Thursday, March 23, 2006

Afghan Christian Faces New Threat — Forced Institutionalization

The news from Afghanistan is that Abdul Rahman, the man who is facing a possible death sentence for converting to Christianity from Islam, may be able to keep his life — but still may never regain his freedom.

The Afghan prosecutor is considering having Rahman declared insane.

The news stories are cautiously playing this as though it is an encouraging development. I beg to differ. While life is always better than death, I take no pleasure in the thought that the Afghans may take America's relief at Rahman's being "spared" as a sign that they may institutionalize Christians and other dissidents with impunity.

A few weeks ago, the Virginia Law Web site published an interview with New York Law School Professor Michael Perlin on this very subject: "Human Rights Abuses in Mental Institutions Common Worldwide, Perlin Says." Here are some highlights from that article which, although they were written before the Rahman case, are eerily relevant today:

Michel Foucault first addressed the oppressive use of state-sponsored psychiatry, but the earliest noteworthy modern work was Sidney Bloch and Peter Reddaway’s 1985 “shattering” book, Psychiatric Terror: How Soviet Psychiatry Is Used to Suppress Discontent. In it, Bloch and Reddaway explain how the Soviet Union used an extremely broad definition of schizophrenia and other mental illnesses to label political dissenters as delusional.

“A patient’s conviction that the state must be changed was seen as an indicia of mental illness,” Perlin said.

Placing dissidents in psychiatric hospitals rather than prisons served three points: it avoided the already limited procedural safeguards of a criminal trial, stigmatized people to subordinate them, and confined dissenters indefinitely. By 1989 conditions had begun to improve in the Soviet Union, according to Perlin, but tools of coercive psychiatry still were used in what some call the “criminalization of dissent.” And this practice was not limited to Russia; the expression of political opinions was perceived as delusional throughout the Soviet block.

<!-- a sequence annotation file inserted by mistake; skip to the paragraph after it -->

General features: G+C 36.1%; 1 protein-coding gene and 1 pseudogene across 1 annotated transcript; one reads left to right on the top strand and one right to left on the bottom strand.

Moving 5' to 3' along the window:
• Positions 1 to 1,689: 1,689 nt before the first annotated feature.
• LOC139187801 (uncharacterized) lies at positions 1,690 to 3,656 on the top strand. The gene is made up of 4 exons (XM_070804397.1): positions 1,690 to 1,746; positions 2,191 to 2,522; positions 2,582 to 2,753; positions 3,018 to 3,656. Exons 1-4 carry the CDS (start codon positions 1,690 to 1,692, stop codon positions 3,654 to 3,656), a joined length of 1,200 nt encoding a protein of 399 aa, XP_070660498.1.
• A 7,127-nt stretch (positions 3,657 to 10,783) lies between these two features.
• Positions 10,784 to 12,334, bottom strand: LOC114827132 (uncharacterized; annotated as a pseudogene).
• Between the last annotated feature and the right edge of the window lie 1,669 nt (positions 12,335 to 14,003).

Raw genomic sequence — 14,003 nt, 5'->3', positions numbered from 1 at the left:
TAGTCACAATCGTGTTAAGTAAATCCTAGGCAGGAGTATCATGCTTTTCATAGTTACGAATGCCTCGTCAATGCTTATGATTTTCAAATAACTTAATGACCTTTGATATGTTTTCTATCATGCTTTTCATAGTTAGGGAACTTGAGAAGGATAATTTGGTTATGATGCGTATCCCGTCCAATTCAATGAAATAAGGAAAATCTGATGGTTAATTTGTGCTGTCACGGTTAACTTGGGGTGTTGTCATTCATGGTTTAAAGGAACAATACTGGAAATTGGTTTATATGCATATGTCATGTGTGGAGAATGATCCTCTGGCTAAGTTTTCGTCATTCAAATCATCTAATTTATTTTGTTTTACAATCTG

Furthermore, a study of China authored by Robin Monroe five years ago found “hyperdiagnosis” of dissidents and nonconformists as mentally ill.

“If you protest politically, you demonstrate by that an absence of instinct for self-preservation, or if you pursue a legal complaint against a corrupted or repressive official, that’s a sign of mental illness,” Perlin said.
Perlin goes on to point out that suppressing dissidents by institutionalization violates international law:
Since these studies were conducted, new laws have been passed by nations as well as by international governing organizations. The United Nations adopted the Principles for the Protection of Persons with Mental Illness and for the Improvement of Mental Health Care, called the MI principles, which provide basic international guidelines. The MI principles do not speak specifically to the issue of state psychiatry as used for political suppression, but the European Convention for the Protection of Human Rights has been interpreted in that context. For example the Wintwerp case of 1979 found that a person cannot be detained by states because his views or behavior deviate from norms of society, Perlin said.
In other words, if Afghanistan keeps Rahman locked up for his beliefs, it will be in clear violation of international law.

For updates on Rahman's case, visit Michelle Malkin and